As we continue to talk about seeing God’s glory in communities across the world, we want to bring your attention back to Nepal, where Mission ONE has spent a significant amount of time alongside local partners, doing life together and helping meet the needs of the local community.
We believe that both body and spirit matter to God as we were created in His image and for His glory. When we serve communities near and far, we’re helping them meet their most basic physical needs such as shelter, empowering them to create opportunities to be fruitful in dignified work, and caring for their own community. We are simultaneously bringing back hope and pointing them to our creator, who loves them and has given them a purpose here and now.
The Chepang (or Cave People) of Nepal, have experienced extreme conditions—including living in caves, until recently. Helping empower even one person in a situation like that brings purpose and joy to them, their family, and can transform a community., It becomes a powerful example of Gods love for those who witness the transformation
When surrounding villages see the impact God’s people have on communities like the Chepang—seeing Christians helping them—no strings attached, it creates a curiosity. In turn, it becomes an opportunity for them to truly see the Father’s love in action. You see, physical needs are just as important as spiritual ones because we are made whole in both spirit and body in Christ, and each opportunity to share the gospel can bring about restoration and hope transforming entire communities without borders and beyond our comprehension.
Thanks to your support and our global partners, the Cave People now have a community garden to grow their own food, and have begun distributing goats to breed and sell, developing a microeconomy of their own living more like the Kingdom of God here on earth.
Bringing Hope to the Hardest Places
Nepal is notoriously hostile towards Christians. Out of the entire country of 30 million people, only 5% of the population identify as Christian, with Hinduism dominating as the major religion. In fact, the country has an anti-conversion law that prevents anyone from being evangelized to; breaking this law is considered a criminal offense, punishable up to five years in prison.
In a dangerous faith context like this, most people would have turned away. Yet despite the risks, a pastor of a nearby village, and Mission ONE partner persisted to bring hope to the Cave People, in this difficult corner of Nepal.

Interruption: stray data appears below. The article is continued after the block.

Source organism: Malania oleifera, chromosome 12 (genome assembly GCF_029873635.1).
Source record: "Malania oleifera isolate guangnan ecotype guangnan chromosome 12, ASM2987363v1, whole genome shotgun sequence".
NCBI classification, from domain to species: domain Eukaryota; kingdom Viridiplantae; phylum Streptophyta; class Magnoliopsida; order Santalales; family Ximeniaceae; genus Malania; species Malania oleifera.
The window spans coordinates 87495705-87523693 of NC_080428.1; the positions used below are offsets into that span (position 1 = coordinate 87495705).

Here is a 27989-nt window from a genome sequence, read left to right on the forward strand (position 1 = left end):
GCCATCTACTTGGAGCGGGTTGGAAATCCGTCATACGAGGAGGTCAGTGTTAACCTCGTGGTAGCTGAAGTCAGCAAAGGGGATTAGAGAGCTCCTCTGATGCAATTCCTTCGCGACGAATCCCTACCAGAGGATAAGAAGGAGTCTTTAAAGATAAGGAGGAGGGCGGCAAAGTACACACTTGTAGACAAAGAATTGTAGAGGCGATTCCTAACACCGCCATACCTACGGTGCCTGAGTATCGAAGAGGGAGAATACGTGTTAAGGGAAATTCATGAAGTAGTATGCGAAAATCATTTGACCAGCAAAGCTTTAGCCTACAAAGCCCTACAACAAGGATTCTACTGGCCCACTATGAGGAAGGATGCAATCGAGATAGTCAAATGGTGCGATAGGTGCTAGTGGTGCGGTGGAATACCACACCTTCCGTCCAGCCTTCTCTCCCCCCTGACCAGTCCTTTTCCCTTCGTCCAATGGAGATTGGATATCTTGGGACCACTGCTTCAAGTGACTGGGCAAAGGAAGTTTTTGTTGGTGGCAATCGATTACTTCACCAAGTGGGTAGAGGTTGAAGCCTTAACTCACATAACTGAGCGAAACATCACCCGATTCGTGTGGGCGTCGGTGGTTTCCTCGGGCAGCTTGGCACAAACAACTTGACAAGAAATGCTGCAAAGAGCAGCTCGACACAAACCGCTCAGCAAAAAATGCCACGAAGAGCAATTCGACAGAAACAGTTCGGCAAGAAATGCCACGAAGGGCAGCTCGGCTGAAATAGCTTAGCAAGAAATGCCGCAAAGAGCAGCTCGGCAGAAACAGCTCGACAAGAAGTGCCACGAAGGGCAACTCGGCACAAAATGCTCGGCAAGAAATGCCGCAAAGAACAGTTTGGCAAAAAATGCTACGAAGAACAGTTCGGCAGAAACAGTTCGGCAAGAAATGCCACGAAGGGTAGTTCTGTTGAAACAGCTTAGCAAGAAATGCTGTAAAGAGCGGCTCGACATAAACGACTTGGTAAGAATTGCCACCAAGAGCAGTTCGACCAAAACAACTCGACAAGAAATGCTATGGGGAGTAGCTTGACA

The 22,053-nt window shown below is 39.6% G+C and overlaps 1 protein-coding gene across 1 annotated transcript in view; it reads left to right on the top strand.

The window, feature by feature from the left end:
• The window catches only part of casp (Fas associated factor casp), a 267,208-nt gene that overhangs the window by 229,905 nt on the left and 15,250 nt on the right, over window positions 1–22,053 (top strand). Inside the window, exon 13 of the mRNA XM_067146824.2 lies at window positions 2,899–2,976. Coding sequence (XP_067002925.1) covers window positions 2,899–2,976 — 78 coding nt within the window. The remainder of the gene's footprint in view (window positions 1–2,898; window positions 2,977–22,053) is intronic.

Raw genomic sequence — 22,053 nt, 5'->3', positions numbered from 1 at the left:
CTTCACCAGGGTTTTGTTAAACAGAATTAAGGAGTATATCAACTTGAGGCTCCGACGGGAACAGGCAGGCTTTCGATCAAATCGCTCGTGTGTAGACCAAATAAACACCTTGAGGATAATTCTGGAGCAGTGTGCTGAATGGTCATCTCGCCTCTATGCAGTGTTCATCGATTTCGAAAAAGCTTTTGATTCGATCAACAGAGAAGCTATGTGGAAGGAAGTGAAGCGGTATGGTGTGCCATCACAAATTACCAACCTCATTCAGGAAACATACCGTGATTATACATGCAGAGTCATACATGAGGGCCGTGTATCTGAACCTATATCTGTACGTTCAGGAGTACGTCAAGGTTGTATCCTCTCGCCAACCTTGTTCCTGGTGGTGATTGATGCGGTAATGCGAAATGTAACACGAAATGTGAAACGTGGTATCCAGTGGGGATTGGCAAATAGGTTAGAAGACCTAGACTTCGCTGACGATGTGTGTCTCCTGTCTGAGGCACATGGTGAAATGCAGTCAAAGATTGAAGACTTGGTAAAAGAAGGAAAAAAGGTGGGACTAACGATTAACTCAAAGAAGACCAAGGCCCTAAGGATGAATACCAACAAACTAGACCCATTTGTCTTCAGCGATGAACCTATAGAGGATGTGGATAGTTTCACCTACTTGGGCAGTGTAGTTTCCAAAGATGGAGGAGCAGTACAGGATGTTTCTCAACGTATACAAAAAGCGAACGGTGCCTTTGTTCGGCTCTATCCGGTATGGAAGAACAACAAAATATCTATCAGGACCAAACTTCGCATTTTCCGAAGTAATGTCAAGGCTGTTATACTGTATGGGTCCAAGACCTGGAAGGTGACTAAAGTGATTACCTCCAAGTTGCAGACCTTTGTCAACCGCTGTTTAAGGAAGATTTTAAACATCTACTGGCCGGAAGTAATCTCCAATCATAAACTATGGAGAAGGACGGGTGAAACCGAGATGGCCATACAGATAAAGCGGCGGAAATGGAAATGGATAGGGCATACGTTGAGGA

The Worth Of Our Work
Work has always been part of God’s design for His people; however, one aspect of poverty that is often overlooked is the ability to participate in meaningful, dignified work that allows someone to meet their basic needs—and eventually use their God-given skills to live fully into God’s purpose for their life. That changes everything!
The best humanitarian projects are those focused on the end goal, not a short-term relief project that inevitably causes communities to slip back into poverty.
We stand by this, and that’s why Mission ONE creates projects alongside communities to develop long-term local sustainable ventures that the community itself owns and can grow. What started as a relief response to a landslide that displaced the Cave People, has developed into a holistic development project poised to be duplicated in 3,900 communities in Nepal.
Like the Cave People, many of these groups are remote, located at high altitudes, and disconnected from the rest of society but despite these conditions, conversations about God are taking place in small spaces around the world just as much as they are in larger gatherings—that is powerful.
God didn’t just provide a solution to a problem for the Cave People, in His perfect plan He brought people together to collectively create something unique and bring about hope and joy again to a great number of people.
To find out how you can make an impact and help our mission, visit our website.
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3 Ways to Honor God on Your Next Mission Trip
We're sharing three things you should consider before you organize or participate in an international mission trip, seek to do work in the multicultural neighborhood in your own city, or embark on any cross-cultural partnership.